Policy and partnership for health promotion action — addressing the determinants of health
Kwok-Cho Tang, Robert Beaglehole, & Desmond O’Byrne
Health promotion is the process of enabling people to increase control over their health and its determinants. This is done by strengthening individual skills and capabilities and the capacity of groups to change the many conditions, particularly the social and economic causes, that affect health (1–3). The value of health promotion has recently been reaffirmed (4, 5). It is a core function of public health and a cornerstone of primary health care. It is both effective and cost effective (6–8), and the links between health, health promotion and human and economic development are increasingly recognized (5–9).
In 1986, health promotion came into full force through the Ottawa Charter for Health Promotion. The Ottawa Charter, adopted at the first WHO Global Conference on Health Promotion and reinforced by further conferences held in Adelaide, Sundsvall, Jakarta and Mexico City, sets out a clear agenda to pursue health for all by addressing the broad determinants of health such as shelter, education, food and income. Through joint efforts with others, including the International Union for Health Promotion and Education, academic institutes and many professional associations and ministries, health promotion has successfully shifted the focus from behavioural change at the individual level (with a disease orientation) to health-oriented behaviour and other determinants such as a healthy diet, physical activity, personal hygiene, education for women and social connectedness, through the use of combinations of the five Ottawa Charter Action Areas. They apply across different age and population groups in different settings such as schools, workplaces and communities. The Action Areas are designed to build healthy public policy, create supportive environments, strengthen community action, develop personal skills and reorient health services. Along with the advancement of health-supporting policies and environments, there have been positive behavioural and lifestyle changes at the population level which lead to the reduction of, for example, heart diseases, road injuries, HIV/AIDS and other infectious diseases (10, 11). The changes are largely confined, however, to people of a higher level of education and socioeconomic background and are much less evident among the lower socioeconomic groups. Renewed effort is required to narrow the equity gap.
The context of health promotion has changed markedly since the Ottawa Charter was adopted. New patterns of consumption and communication, urbanization and environmental changes as well as public health emergencies are critical factors that influence health. Rapid and often adverse social, economic and demographic changes also affect working conditions, learning environments, family patterns and the cultural and social fabric of communities. The role of the state has changed and many states have limited their commitment to the provision of health services funded from government revenue. All these changes have been accelerated by globalization, which also opens up new opportunities for cooperation to improve health and reduce transnational health risks. Greater effort is needed to bring health closer to the centre of the development agenda.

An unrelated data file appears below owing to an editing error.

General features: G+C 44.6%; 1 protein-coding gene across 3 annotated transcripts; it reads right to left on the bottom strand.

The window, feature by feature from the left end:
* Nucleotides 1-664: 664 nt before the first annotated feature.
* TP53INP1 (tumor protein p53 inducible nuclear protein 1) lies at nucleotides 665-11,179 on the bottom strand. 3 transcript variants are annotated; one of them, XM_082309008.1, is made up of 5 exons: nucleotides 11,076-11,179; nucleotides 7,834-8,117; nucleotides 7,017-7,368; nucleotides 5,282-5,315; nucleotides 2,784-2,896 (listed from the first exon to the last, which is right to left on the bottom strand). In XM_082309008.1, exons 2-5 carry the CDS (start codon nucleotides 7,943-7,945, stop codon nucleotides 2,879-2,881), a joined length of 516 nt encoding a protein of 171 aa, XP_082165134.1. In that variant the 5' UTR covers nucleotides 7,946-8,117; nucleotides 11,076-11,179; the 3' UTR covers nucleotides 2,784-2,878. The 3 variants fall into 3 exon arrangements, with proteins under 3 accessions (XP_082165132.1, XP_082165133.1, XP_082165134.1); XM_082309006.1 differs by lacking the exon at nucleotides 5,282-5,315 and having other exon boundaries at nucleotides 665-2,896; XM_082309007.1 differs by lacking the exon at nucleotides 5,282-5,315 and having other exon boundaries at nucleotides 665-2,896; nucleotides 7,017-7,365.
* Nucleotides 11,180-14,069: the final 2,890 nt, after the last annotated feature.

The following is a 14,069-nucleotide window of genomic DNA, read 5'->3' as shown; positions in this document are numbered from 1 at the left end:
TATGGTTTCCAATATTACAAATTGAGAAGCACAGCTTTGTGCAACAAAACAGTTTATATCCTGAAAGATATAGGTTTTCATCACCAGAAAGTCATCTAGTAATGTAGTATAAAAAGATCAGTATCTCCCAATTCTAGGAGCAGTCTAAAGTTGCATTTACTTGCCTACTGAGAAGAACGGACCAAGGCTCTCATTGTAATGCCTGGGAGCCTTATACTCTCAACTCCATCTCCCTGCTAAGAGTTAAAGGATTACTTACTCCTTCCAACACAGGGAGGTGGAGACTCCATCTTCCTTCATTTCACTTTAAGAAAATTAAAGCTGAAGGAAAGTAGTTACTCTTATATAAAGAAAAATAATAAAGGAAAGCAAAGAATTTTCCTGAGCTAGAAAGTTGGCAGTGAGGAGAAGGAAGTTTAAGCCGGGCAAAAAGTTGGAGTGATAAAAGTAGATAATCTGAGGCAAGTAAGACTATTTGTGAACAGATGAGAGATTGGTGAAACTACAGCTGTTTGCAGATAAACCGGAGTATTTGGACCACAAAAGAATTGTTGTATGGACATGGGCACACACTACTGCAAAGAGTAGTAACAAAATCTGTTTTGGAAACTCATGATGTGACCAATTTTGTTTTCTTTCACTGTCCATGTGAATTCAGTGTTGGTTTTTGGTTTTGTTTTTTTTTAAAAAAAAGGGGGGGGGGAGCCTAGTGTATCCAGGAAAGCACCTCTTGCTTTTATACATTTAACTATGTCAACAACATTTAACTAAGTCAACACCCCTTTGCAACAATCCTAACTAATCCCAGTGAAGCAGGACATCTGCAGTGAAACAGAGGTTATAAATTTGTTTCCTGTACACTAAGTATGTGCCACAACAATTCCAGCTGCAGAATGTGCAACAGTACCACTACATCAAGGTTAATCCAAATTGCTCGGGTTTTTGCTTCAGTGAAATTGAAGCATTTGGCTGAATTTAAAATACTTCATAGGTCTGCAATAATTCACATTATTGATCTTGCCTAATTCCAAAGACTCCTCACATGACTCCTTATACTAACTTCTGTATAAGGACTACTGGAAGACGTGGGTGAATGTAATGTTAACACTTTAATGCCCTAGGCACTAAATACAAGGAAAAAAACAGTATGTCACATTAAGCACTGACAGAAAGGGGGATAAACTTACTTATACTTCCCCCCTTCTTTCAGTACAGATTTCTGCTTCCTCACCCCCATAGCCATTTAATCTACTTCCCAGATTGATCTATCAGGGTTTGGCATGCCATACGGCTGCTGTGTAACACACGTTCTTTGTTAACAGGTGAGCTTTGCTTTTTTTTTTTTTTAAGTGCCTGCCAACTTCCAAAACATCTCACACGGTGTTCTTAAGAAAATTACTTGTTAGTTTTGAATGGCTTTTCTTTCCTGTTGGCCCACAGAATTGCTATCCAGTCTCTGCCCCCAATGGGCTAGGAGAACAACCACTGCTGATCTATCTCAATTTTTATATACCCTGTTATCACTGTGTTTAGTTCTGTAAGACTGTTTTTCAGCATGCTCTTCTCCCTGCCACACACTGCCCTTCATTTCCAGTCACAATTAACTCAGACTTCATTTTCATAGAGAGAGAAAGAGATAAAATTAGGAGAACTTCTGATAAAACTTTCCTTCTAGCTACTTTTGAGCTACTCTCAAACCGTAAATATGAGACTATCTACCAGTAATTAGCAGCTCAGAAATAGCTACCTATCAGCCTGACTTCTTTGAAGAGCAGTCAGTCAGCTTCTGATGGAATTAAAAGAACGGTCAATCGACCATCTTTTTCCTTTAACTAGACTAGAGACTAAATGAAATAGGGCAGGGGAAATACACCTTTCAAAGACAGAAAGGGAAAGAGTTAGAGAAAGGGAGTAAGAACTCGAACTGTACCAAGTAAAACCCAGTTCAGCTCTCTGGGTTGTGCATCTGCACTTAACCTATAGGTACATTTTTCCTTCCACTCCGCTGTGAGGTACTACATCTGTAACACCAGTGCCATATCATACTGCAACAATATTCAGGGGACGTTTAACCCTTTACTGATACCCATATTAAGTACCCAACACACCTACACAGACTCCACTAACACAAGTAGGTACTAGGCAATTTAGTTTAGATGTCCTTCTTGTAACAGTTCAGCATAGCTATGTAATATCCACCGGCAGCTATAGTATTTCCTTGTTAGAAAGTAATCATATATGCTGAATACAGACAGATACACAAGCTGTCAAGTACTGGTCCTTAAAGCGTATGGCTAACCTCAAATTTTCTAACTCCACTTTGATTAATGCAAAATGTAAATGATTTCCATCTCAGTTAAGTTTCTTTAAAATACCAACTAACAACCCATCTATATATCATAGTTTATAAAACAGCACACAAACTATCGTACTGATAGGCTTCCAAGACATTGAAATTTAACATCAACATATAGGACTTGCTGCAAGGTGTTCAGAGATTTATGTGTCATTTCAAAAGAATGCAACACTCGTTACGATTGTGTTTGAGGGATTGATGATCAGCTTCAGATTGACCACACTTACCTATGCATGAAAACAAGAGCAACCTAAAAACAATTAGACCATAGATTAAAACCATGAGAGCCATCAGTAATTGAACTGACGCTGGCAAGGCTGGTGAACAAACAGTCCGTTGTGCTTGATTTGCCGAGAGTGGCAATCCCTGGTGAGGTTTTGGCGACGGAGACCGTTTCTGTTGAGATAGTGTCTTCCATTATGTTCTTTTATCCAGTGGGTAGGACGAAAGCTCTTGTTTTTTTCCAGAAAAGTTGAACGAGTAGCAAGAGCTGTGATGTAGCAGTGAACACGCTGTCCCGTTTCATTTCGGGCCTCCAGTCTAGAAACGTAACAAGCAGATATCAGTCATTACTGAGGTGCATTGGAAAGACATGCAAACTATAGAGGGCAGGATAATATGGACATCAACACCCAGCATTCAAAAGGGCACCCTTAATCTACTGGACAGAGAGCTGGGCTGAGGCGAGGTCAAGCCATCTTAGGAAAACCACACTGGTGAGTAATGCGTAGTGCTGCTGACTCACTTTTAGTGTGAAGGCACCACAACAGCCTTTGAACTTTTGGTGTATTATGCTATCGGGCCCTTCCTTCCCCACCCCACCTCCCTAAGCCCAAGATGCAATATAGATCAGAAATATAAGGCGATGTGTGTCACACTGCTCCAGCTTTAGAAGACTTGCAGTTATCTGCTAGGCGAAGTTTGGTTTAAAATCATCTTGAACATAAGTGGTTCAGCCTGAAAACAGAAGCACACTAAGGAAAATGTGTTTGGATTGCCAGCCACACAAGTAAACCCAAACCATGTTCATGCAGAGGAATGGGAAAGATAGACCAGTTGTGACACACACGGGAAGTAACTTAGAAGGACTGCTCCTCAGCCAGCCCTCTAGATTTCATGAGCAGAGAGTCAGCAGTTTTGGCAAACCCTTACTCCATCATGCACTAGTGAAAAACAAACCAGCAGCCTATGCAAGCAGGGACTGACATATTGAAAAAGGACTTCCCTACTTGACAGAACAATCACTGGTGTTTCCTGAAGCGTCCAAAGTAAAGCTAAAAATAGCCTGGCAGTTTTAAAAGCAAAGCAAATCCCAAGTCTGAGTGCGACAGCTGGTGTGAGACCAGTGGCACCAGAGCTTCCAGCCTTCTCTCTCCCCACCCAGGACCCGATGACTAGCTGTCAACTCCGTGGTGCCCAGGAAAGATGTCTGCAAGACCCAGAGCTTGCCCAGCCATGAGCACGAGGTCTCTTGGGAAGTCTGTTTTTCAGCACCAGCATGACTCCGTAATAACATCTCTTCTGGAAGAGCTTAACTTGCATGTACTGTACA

To manage the challenges and opportunities of globalization at global and national levels, collaboration and engagement of all sectors of society are required to ensure that the benefits for health from globalization are maximized and equitable and the negative effects are minimized and mitigated. To this end, participants in the 6th Global Conference on Health Promotion, held in Bangkok, Thailand, on 7–11 August 2005, spelt out four new commitments in the Bangkok Charter for Health Promotion in a Globalized World: to make the promotion of health central to the global development agenda, a core responsibility for all of government, a key focus of communities and civil society, and a requirement for good corporate practices (2).
An expansion of the five Action Areas is also required to narrow the equity gap. For example, building capacity to promote health is a priority — “capacity” referring not merely to expertise of individual practitioners but also to other areas of concern including policy, partnerships, health promotion finance and information systems (12). It is also necessary to include the private sector when developing health promotion policies.
In addition to advocacy for health based on health rights and solidarity, the Bangkok Charter urges all sectors and settings to invest in sustainable policies, actions and infrastructure; to build capacity to promote health; to regulate, including through legislation, for a high level of protection against harm; and to build alliances with public and other sectors. The Bangkok Charter also calls for more conscientious effort to sustain the effectiveness of health promotion by developing benchmarks for monitoring and plans for implementation of a worldwide partnership to fulfil its four commitments.
Acknowledgements: This manuscript draws on the Bangkok Charter for Health Promotion in a Globalized World, which was developed and finalized by a large number of colleagues in the international health promotion community.
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